By the end of August, we are always sad here in the office that our busy field season is coming to an end. Our American oystercatcher chicks have fledged, there are no more herring gulls to band on the green roof of the Javits Center, and our great egrets are already off and flying around Jamaica Bay. That’s one reason why, when asked to help band black skimmer chicks out at Nickerson Beach in Nassau County, Long Island, just outside our territory, we jumped at the chance! With John Zarudsky and his crew from the Town of Hempstead, along with Jason Smith and his team from NY State Department of Environmental Conservation (DEC), we headed out early Tuesday morning to the colony of approximately 600 pairs of skimmers on Nickerson Beach.
The plan was to quickly set up a drift fence at the edge of the colony to act as a boundary, to prevent the chicks from running out of the colony where they could fall prey to gulls. Once we set up, it worked better than we could have expected. Within a few minutes, we were able to herd close to 100 chicks inside the u-shaped fencing. We closed off the opening in the fence, turning it into a pen with the chicks inside. The adults stayed nearby while we quickly banded the chicks, releasing them back into the colony as soon as they were banded. The chicks, fast runners but still not able to fly, resemble drab versions of the adults, and lack the unique bill that make skimmers unmistakable. At three to four weeks old, chicks have a large bill, but it is still dark and the length of the top and bottom are still equal. With age, the lower mandible will eventually grow longer than the upper.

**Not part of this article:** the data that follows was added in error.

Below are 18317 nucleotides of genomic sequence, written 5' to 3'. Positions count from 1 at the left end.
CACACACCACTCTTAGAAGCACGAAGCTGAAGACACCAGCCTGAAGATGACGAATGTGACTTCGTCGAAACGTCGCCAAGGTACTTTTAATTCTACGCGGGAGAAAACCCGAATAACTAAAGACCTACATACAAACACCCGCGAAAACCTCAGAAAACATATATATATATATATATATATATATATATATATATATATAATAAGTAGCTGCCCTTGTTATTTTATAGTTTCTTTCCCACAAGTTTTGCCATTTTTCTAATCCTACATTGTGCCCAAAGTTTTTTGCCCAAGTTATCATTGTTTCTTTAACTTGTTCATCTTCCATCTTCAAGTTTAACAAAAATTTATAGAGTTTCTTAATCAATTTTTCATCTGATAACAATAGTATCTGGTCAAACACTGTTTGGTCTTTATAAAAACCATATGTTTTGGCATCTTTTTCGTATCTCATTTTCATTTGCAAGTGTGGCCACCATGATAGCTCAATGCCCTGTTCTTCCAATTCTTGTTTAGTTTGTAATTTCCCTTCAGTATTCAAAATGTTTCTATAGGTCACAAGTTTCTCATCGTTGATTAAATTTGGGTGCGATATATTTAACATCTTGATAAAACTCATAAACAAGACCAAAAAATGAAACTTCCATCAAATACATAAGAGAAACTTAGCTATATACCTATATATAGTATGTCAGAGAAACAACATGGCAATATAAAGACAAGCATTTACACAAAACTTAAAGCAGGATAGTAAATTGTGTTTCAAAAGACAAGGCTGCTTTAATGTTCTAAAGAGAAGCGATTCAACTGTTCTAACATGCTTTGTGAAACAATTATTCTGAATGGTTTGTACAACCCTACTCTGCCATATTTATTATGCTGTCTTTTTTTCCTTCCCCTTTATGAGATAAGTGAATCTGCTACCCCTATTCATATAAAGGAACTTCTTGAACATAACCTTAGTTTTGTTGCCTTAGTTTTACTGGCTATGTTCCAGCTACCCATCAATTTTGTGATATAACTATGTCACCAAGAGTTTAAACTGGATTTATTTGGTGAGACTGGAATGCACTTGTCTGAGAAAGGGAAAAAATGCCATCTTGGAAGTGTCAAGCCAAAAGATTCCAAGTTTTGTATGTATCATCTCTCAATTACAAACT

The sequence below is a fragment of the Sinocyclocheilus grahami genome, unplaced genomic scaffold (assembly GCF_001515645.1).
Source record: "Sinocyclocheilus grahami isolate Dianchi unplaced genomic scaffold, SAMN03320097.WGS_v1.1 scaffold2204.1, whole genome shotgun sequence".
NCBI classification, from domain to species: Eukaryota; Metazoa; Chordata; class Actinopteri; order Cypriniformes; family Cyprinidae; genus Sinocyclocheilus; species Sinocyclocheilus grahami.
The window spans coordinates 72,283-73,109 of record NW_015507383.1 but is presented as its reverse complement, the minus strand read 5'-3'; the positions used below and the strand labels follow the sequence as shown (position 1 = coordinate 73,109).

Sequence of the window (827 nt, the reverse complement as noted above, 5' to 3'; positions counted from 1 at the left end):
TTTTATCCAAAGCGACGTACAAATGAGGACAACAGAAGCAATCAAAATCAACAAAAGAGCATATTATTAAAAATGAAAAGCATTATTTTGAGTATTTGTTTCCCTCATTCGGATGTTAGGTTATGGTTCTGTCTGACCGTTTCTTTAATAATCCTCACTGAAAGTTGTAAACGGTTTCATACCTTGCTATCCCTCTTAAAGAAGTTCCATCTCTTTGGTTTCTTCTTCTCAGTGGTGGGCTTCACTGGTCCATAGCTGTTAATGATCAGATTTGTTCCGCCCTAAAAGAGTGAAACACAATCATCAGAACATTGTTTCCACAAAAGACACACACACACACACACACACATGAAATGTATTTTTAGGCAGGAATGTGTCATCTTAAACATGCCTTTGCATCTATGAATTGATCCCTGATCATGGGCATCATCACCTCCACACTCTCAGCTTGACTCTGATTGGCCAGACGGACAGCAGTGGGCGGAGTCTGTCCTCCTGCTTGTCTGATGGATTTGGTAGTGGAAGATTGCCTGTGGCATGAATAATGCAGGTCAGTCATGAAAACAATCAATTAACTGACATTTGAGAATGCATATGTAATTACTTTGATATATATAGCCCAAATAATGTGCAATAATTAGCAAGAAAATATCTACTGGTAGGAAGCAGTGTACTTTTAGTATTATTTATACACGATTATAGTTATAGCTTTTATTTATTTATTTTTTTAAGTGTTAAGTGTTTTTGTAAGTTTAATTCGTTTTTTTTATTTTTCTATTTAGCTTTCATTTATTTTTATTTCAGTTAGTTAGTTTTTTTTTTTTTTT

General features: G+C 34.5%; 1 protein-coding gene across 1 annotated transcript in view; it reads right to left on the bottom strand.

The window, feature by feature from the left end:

Each chick was banded with a US Fish & Wildlife metal band on its left leg, and those with big enough legs received a bright yellow field-readable ID band on their right leg. There were a few thin-legged chicks whose yellow bands slipped right off their feet! The plan is that the Town of Hempstead will find out where their skimmers are going during the rest of the year, and to see how many chicks return as adults to breed in their natal colony.
In all, we were able to band over 80 skimmer chicks in a matter of a few hours—no small feat given that without the fence, this would have taken several days to accomplish. While we were there, we didn’t see any gulls or any aggressive encounters with territorial adult skimmers, and young birds were soon reunited with their siblings and parents—a good sign for young chicks, which can become easy prey for gulls or aggressive neighbors. It was a rewarding day working with our colleagues at the DEC and Town of Hempstead (and the skimmers of course), and a successful end to our summer field season.